Crofting Connections gives tradition new lease of life
Crofting is a thoroughly modern way of life. That may seem outlandish to urban Scots with a sketchy idea of archaic farming practices among the rural poor - but not to the hundreds of pupils learning that crofting skills will be crucial in the 21st century.
Crofting Connections is a three-year project, launched in August 2009, with a clear aim: "It's connecting children with their crofting communities, so that they can make the best decisions about whether to remain in, or return to, these communities," explains co- ordinator Pam Rodway.
The project - so far involving 47 schools in Argyll, the Highlands, the Western Isles, Orkney and Shetland - coincided with a Scottish Government inquiry that demanded crofting be kept alive within communities, not merely preserved in museums and heritage centres.
Crofting Connections does not hinge on trudges around fusty displays, but on throwing pupils into crofting. To that end, Mrs Rodway says, Curriculum for Excellence has been "an absolute gift", giving the green light to explore local communities and encouraging an interdisciplinary approach intrinsic to crofting.
"There are now many opportunities for young crofters within our islands," says Calum Martindale, a pupil at Benbecula's Lionacleit School who is studying for an Intermediate 2 in crofting. "There is the opportunity to sell produce locally and the possibility to export the Uist brand."
Steve Carter, crofting teacher at the school, says it is a subject "different from the normal school diet, focusing unashamedly on the day- to-day work on the croft, with theory backing up the practical, rather than the other way around". It also taps into young people's thirst to learn about "all things sustainable".
If 20th-century industrial farming and fishing made crofting seem irrelevant, topical concerns are bringing it back into vogue, Mrs Rodway says: crofting reduces dependence on fossil fuels, provides hope for dwindling fish stocks and meets a rising demand for traditional food.
Crofting Connections patron Margaret Bennett believes the "sense of care and anticipation" with which pupils treat their own harvests could counteract another malignant contemporary issue. The project "offered the key to a way of life that could make a real difference in a world that threatens their generation with diabetes and obesity".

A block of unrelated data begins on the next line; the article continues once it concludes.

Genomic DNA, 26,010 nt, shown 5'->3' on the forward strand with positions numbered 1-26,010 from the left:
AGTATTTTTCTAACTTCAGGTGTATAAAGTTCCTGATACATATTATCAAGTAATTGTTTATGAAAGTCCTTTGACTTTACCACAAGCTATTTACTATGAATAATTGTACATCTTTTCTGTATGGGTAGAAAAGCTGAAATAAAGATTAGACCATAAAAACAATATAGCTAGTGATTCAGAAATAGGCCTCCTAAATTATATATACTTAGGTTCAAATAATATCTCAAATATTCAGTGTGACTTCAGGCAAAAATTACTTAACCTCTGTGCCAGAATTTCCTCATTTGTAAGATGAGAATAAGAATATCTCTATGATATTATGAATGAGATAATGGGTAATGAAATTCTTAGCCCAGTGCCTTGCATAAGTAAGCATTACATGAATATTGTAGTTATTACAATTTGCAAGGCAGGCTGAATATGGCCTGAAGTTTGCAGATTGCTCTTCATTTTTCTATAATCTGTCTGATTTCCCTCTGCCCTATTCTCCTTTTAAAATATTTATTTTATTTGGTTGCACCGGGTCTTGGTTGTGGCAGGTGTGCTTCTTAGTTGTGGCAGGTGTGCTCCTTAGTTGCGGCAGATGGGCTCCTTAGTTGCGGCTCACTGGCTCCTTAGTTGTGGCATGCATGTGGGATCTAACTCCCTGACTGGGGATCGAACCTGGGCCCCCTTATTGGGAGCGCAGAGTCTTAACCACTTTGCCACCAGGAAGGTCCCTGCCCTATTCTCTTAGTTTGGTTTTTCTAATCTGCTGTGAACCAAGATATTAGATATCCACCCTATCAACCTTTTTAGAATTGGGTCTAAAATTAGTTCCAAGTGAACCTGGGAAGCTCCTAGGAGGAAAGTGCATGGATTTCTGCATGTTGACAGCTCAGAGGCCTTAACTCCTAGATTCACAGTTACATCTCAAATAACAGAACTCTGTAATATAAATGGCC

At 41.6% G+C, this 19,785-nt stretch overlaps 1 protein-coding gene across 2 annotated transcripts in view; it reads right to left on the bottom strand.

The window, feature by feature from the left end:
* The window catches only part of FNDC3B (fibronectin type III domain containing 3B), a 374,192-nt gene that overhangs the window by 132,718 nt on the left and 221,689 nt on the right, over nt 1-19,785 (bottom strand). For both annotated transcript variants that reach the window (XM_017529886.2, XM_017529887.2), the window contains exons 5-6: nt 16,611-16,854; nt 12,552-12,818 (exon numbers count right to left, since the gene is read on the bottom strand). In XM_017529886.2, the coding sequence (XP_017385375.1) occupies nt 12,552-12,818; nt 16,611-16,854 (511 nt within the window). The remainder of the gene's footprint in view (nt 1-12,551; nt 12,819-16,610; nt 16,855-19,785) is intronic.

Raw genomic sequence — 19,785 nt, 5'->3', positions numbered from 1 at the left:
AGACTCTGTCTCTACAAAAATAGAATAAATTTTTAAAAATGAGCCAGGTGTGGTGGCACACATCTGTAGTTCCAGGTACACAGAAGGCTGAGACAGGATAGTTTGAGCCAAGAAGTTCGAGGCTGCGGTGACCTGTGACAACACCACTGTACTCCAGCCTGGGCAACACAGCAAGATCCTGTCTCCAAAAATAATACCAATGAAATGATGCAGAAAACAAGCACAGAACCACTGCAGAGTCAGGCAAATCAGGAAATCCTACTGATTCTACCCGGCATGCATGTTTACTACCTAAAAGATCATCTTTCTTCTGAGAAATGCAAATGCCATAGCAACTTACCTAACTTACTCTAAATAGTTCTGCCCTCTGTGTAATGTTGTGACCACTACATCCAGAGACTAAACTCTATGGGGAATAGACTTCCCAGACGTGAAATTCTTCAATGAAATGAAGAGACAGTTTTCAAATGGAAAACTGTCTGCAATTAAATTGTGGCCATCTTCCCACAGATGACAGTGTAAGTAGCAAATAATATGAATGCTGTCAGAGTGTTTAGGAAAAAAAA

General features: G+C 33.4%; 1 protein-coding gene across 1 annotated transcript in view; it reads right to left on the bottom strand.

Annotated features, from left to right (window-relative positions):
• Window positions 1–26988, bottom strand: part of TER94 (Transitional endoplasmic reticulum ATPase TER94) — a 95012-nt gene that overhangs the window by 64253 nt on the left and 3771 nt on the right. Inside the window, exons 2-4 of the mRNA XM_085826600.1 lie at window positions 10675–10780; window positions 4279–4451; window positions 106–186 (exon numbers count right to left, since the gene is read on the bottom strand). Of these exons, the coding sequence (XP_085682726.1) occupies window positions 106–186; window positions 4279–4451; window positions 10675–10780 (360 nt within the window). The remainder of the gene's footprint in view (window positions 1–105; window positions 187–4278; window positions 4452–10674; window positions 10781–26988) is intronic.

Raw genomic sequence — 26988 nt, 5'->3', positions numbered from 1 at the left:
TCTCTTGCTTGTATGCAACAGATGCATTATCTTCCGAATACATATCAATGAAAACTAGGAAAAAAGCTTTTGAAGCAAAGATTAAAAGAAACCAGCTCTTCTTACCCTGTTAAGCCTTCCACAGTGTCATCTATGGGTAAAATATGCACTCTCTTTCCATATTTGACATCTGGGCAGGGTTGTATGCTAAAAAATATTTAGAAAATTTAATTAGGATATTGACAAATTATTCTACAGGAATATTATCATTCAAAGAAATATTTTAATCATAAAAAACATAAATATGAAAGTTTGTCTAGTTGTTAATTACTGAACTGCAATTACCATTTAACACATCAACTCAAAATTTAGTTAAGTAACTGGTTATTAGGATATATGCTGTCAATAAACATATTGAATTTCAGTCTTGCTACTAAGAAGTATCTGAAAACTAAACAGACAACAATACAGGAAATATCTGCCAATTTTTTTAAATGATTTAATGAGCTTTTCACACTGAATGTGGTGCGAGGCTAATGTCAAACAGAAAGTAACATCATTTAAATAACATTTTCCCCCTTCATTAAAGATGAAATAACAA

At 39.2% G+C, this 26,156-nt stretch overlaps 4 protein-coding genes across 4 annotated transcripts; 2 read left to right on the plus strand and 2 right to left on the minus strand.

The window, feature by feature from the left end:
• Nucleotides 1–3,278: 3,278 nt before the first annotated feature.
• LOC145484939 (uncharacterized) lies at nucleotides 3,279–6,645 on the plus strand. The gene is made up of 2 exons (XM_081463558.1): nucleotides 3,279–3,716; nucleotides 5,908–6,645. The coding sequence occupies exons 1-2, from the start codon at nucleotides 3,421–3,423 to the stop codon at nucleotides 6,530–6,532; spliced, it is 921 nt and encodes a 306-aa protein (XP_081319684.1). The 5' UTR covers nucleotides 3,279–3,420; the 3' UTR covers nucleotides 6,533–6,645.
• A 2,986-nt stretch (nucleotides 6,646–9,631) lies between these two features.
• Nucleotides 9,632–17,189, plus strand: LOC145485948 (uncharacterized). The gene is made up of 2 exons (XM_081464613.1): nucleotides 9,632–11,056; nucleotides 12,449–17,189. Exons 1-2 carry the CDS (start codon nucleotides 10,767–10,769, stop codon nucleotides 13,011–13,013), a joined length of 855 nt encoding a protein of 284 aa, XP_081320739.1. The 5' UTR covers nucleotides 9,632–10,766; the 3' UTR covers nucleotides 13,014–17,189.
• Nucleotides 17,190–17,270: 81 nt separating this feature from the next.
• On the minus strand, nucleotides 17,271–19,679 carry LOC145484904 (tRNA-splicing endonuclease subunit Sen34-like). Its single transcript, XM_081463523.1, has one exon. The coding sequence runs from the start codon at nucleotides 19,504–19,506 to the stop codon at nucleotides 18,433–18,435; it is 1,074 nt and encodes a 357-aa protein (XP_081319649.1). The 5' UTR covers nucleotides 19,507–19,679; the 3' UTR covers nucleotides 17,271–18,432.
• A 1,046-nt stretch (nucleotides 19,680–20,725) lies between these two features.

The first three Argyll schools to become involved in Crofting Connections were Inveraray, Furnace and Minard primaries. Their work has included producing crops at Auchindrain, using a runrig system - the first time that has happened in the area since 1847. They are also learning about the history of Auchindrain's traditional farming village, which was untouched by modern agriculture until 1962.
Crofting Connections, which is run by the Scottish Crofting Federation and Soil Association Scotland and has a wide array of financial backers, is not entirely restricted to the Highlands and islands in Scotland. A residential special school near Edinburgh is also involved.
"Some of our pupils are from the Highlands, but I don't think it really matters where you are from," says Alastair Davidson outdoor education teacher at Harmeny School.
"Growing our own food as a community in a sustainable way, learning about our country, its traditions, culture and language, and making connections with the natural world, could be a good thing for everyone."
Corrie, 13, a pupil at the school, says: "I spent time digging the runrig and preparing the soil. We planted buckwheat, barley and oats. I watered them and watched them grow. We also grew potatoes. I was pleased with how many we dug up. We made crisps on the campfire.
"I really like growing things. I am thinking about getting a job as a farmer or gardener."
Crofting Connections pupils learn traditional skills, such as spinning, knotting, dyeing, weaving, boat-building and fiddle-making. But they are immersed, too, in Gaelic and Norse cultures, through storytelling, music and place names.
Crofting Connections brings a modern twist by linking online what were once discrete communities with very different methods, and not just in Scotland. Pupils will exchange ideas with 11 schools in Kenya, involved in a similar project to keep traditional farming alive.
"A new generation of crofters is in the making. Just watch this space," says Lynne McLuckie, headteacher at Kilchoan Primary.
History of crofting
Crofting has supported families in some of the wildest and remotest areas of the Highlands and islands for centuries.
Crofts are typically on very poor land, a legacy of the Highland Clearances in 18th and 19th centuries. Tens of thousands of people were evicted from their smallholdings in the Highland glens, to make way for sheep. Some emigrated but most ended up on the coast, where landlords provided small plots of land in return for rent.
Crofters lacked security. Rent could be increased at any time and families evicted without notice. A potato famine in the 1840s made their situation worse, and crofters began to demand legal rights to land. The Crofters' Act was introduced in 1886, giving security of tenure and fairer rents.
Crofting did not change significantly until the years following the Second World War, but now there are fewer than 18,000 active crofting households, and the average age of a crofter is over 50.
The Scottish Parliament passed a Crofting Reform Bill in July this year, designed to tackle the threats posed by land speculation, neglect and absenteeism.